FCCC LOGO Faculty Publications
Mandelblatt JS , Berg CD , Meropol NJ , Edge SB , Gold K , Hwang YT , Hadley J
Measuring and predicting surgeons' practice styles for breast cancer treatment in older women
Med Care. 2001 Mar;39(3) :228-42
Back to previous list
BACKGROUND: Few measures exist to assess physicians' practice style, and there are few data on physicians' practice styles and patterns of care. OBJECTIVES: To use clinical vignettes to measure surgeons' "propensity" for local treatments for early-stage breast cancer and to describe factors associated with propensity. RESEARCH DESIGN AND SUBJECTS: A cross-sectional mailed survey with telephone follow-up of a random sample of 1,000 surgeons treating Medicare beneficiaries in fee-for-service settings. MEASURES: Outcome measures include treatment propensity, self-reported practice, and actual treatment received by the surgeons' patients. RESULTS: Propensities were significantly associated with actual treatment, controlling for covariates. Area Medicare fees were the strongest predictor of propensity, followed by region, attitudes, volume, and gender. For instance, after other factors were considered, surgeons practicing in areas with the highest breast-conserving surgery (BCS) fees were 8.61 (95% CI 2.26-32.73) times more likely to have a BCS propensity than surgeons in areas with the lowest fees. Surgeons with the strongest beliefs in patient participation in treatment decisions were nearly 6 times (95% CI 1.67-20.84) more likely to have a BCS propensity than surgeons with the lowest such beliefs, controlling for covariates. Male surgeons were also independently more likely to have a mastectomy propensity than female surgeons. CONCLUSIONS: Surgeons' propensities explain some of the observed variations in breast cancer treatment patterns among older women. Standardized scenarios provide a practical method to measure practice style and could be used to evaluate physician contributions to shared decision making, practice patterns, costs and outcomes, and adherence to guidelines.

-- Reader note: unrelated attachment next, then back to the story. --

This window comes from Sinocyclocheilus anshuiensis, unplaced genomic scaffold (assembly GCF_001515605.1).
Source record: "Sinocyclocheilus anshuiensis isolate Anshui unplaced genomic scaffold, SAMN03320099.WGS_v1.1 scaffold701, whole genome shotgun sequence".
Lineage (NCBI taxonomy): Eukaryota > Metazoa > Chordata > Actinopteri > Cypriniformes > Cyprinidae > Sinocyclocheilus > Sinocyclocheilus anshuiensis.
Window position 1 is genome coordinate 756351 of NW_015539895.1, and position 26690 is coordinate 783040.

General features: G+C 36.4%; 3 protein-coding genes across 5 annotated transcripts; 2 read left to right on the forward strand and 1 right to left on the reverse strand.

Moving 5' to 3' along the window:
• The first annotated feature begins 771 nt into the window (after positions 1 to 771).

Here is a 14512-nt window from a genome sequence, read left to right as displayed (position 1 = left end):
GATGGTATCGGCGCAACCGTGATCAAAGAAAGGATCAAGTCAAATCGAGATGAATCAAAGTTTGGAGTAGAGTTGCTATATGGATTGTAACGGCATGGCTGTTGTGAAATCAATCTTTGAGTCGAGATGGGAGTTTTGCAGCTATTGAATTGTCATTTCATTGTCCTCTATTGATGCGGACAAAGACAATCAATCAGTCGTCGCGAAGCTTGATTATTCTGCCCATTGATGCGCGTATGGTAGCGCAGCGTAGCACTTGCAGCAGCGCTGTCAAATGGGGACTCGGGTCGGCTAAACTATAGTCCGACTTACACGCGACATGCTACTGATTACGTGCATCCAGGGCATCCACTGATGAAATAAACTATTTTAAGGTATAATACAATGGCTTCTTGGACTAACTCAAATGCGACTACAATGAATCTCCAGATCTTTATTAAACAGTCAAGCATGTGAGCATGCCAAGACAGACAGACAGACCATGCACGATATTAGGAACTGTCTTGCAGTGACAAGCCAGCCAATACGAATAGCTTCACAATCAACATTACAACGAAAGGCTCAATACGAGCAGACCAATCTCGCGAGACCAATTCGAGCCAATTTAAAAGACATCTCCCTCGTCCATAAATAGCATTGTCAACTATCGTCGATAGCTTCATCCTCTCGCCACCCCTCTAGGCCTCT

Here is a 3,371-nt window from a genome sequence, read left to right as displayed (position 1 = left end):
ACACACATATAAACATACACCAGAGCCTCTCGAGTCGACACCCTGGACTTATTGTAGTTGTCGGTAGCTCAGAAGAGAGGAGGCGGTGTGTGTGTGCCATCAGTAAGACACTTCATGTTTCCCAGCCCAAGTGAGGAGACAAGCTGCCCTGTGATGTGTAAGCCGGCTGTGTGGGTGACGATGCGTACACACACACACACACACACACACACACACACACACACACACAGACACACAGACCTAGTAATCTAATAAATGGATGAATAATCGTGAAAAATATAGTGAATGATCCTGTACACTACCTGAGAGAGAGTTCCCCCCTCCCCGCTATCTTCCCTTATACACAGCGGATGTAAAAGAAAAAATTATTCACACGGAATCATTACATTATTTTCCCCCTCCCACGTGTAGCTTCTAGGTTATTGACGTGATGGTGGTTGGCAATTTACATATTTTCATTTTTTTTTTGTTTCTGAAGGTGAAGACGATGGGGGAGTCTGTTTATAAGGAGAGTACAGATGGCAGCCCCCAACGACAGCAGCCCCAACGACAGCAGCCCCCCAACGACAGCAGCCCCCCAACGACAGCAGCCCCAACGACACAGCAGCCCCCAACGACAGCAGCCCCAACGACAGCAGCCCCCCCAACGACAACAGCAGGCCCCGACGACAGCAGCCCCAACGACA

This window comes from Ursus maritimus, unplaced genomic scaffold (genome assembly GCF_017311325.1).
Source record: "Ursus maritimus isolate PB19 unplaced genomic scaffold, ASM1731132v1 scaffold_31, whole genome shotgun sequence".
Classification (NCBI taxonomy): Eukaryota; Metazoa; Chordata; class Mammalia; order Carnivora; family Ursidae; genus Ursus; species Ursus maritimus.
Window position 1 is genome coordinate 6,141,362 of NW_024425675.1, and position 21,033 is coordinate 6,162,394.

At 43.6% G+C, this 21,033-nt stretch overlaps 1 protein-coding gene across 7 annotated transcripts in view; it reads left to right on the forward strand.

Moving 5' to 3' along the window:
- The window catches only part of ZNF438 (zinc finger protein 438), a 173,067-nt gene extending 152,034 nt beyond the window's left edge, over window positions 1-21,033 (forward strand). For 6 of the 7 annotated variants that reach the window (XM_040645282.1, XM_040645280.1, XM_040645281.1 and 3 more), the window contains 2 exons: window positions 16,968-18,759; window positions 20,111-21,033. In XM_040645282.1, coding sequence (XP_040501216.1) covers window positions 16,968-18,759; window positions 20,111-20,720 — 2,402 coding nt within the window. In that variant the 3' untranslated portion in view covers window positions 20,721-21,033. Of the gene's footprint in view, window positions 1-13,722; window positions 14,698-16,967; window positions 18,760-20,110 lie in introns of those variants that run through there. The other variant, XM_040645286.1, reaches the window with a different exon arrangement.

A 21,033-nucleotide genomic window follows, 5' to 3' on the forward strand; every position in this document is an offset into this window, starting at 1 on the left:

21137029 0025-7079 Journal Article